We're definitely in favor of protecting kids, but this story (as recounted by Reason) strikes us as zero tolerance gone mad:
It was the first day of day care and Tamara O'Haire, a fitness trainer in Bozeman, Montana, had just dropped off her child. The phone rang. No, the child wasn't behaving:
[O'Haire] and her husband were suspected of child abuse. The daycare center had called CPS to report a bruise on the baby's chest.
But it wasn't a bruise. It was a birthmark.
According to O'Haire, the daycare—Roots Nature School, which offers "nature-based childcare and preschool"—made no attempt to contact her about the alleged bruise. The school, "went straight to the state, assuming we are beating our child," O'Haire wrote on Facebook.
The daycare provider later told O'Haire that she thought the mark on the child was either a bruise or a rash. But there's a pretty huge difference between a bruise and a rash (although bruises, like . rashes are often innocent—kids bump into things).
. . .
Tammy made an appointment for her and her husband to meet with CPS on August 10. But first thing that morning, she took her son to the pediatrician."She examined him—she's been his pediatrician since he was six days old," said O'Haire in an interview. "She confirmed it was a birthmark and not a bruise." The doctor even wrote a note.
What's more, O'Haire has posted Facebook photos of her son every month on his birthday. The birthmark showed up at around five months. She had four time-stamped photos of this "bruise."
At her CPS appointment, they were joined by a sheriff. O'Haire showed them the photos and the doctor's note. The sheriff's response?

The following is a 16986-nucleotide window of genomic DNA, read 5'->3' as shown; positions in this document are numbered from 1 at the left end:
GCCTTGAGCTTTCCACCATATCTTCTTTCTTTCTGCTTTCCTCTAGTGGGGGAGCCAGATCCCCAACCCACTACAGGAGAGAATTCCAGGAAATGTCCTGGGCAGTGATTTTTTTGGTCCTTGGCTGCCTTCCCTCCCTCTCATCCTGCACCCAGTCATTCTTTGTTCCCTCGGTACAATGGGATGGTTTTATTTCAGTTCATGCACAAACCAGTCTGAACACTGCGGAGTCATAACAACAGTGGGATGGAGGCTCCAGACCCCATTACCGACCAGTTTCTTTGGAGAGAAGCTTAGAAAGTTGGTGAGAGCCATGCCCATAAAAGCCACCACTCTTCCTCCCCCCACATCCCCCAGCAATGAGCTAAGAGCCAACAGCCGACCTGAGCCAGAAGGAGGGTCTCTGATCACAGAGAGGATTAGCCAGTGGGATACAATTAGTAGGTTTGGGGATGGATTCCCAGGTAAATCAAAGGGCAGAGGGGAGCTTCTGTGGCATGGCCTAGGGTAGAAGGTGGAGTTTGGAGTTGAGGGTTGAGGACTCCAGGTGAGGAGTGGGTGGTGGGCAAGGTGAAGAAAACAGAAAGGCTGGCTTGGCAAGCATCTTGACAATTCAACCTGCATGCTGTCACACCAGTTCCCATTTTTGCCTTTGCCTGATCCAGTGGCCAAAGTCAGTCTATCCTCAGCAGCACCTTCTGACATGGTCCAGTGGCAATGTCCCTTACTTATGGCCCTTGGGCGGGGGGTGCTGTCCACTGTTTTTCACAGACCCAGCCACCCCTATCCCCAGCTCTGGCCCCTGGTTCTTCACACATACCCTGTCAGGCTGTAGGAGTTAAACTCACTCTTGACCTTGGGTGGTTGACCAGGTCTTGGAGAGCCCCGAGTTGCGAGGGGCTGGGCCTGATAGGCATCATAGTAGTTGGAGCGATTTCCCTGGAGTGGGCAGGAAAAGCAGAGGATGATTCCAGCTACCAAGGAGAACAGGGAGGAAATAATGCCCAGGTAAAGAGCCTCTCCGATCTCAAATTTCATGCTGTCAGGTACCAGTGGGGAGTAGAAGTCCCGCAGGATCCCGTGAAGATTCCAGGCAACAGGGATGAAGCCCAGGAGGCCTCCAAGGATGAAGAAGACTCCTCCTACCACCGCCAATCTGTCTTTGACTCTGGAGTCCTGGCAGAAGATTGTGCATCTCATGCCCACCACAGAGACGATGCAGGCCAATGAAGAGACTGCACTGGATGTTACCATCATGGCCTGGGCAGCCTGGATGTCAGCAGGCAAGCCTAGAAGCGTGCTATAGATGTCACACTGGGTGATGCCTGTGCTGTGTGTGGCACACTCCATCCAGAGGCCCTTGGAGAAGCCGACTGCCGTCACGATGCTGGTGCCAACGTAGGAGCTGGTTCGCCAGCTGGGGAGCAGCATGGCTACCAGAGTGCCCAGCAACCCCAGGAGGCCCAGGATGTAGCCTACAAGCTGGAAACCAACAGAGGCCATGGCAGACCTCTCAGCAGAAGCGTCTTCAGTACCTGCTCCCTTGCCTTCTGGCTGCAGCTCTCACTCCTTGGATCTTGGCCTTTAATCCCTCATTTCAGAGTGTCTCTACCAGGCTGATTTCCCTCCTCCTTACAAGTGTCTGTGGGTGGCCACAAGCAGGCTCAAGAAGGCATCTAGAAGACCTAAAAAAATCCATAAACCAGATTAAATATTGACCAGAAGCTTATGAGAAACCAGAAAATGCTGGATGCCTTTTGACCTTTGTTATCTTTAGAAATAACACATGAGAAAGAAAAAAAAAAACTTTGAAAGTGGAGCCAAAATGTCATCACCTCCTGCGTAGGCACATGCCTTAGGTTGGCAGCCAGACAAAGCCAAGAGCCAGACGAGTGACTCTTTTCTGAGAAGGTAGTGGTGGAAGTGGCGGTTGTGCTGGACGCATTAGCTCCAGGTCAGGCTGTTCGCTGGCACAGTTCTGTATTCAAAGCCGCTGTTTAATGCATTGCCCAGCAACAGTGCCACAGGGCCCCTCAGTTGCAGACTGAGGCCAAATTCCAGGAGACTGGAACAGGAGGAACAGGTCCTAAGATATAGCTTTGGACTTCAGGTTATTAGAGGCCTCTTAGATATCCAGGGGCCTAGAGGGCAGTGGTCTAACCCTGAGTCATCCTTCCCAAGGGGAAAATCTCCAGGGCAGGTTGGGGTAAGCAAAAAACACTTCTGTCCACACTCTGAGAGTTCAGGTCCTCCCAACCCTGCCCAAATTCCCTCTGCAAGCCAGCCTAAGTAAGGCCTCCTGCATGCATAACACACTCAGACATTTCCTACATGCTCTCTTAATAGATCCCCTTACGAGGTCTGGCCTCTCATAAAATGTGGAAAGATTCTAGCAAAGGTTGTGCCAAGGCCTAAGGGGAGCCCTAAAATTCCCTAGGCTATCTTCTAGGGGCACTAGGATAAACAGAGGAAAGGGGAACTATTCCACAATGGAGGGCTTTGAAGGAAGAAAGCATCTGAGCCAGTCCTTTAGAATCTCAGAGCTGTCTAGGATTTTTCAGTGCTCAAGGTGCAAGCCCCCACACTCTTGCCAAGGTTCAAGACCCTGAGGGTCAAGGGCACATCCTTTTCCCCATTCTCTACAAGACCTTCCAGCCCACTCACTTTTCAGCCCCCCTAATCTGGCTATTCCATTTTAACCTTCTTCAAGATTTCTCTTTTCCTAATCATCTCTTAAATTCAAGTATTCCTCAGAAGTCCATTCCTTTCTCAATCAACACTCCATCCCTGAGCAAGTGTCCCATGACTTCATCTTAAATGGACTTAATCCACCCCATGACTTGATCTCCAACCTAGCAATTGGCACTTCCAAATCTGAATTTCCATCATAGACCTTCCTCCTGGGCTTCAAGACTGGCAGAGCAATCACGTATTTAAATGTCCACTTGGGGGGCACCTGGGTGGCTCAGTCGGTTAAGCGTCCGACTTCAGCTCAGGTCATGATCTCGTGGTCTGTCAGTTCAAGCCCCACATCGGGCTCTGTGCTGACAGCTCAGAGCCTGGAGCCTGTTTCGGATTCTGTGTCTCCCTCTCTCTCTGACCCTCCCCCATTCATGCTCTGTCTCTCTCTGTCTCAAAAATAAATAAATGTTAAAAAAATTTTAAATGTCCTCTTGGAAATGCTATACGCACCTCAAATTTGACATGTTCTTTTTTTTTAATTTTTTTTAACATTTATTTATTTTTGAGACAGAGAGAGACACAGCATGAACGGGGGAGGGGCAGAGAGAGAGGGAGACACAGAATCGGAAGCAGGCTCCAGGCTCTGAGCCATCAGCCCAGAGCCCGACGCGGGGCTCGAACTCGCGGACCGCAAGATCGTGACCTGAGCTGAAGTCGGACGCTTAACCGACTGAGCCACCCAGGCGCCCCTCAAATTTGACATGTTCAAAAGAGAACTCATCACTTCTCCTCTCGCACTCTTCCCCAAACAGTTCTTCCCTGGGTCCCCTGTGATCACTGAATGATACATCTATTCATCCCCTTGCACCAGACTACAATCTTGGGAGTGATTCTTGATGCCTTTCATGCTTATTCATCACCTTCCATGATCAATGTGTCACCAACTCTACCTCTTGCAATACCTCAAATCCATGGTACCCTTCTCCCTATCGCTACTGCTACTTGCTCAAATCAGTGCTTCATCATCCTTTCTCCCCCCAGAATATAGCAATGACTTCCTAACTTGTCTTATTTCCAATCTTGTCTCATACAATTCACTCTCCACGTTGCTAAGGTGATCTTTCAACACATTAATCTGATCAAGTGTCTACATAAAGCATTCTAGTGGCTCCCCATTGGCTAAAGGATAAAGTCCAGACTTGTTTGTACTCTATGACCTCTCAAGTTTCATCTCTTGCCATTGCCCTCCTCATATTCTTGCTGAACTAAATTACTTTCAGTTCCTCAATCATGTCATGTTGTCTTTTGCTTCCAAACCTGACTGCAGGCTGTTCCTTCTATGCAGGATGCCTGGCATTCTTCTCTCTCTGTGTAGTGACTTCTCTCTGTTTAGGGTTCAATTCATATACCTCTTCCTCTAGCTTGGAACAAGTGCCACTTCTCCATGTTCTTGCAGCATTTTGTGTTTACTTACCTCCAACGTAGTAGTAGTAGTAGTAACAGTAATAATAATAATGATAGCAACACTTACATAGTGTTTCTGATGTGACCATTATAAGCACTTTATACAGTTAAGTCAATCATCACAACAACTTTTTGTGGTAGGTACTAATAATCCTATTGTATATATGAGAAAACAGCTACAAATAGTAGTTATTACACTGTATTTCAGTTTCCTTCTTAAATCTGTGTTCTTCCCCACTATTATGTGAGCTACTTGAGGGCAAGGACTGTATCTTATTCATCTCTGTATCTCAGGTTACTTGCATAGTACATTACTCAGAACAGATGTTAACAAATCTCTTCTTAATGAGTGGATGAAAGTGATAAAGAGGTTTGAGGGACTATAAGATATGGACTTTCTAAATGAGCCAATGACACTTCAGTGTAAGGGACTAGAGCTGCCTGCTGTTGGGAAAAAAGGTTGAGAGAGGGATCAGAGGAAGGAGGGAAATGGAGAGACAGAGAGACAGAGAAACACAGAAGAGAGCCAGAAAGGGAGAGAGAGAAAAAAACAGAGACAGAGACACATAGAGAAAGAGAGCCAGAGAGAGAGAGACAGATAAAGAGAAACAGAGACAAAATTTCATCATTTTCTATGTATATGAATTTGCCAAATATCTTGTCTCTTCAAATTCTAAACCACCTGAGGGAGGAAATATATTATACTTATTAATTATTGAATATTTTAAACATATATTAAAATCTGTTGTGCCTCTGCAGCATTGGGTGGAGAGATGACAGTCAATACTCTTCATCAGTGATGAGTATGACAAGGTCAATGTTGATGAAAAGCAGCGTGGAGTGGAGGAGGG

"The sheriff told us that he thought the birthmark looked like a handprint," O'Haire recalled.
The parents nevertheless have an open case and an appointment to appear before the sheriff and CPS again in three weeks.
When O'Haire told her story on Facebook, a lot of other mothers came forward and described similar stories.
Several mothers had stories similar to the birthmark saga and one was called in to be interviewed by CPS after her child missed a checkup appointment.
It's like zero tolerance for the Pop Tart chewed into the shape of a gun. The school didn't have to take it seriously, because anyone with two brain cells knows the difference between a weapon and a pastry, just as anyone knows the difference between a confirmed birthmark and a bruise from child abuse.. .
These stories illustrate the fact that we must kill off the notion that overreacting to nearly non-existent threats is prudent. As one parent wrote in support of the day care provider on the provider's page, "I would rather see 1 million reports that end up not being an issue than see even one go unreported and lead to serious injury or the death of a child." We have to stop framing the issue like that. If the system is reporting one million unfounded cases, that is a million distraught families. This is not something we have to just shrug off in the name of child safety. We cannot allow hysteria to trigger government involvement.
And finally, if the sheriff has so little to do that he is hallucinating handprints, he needs a furlough. Starting now.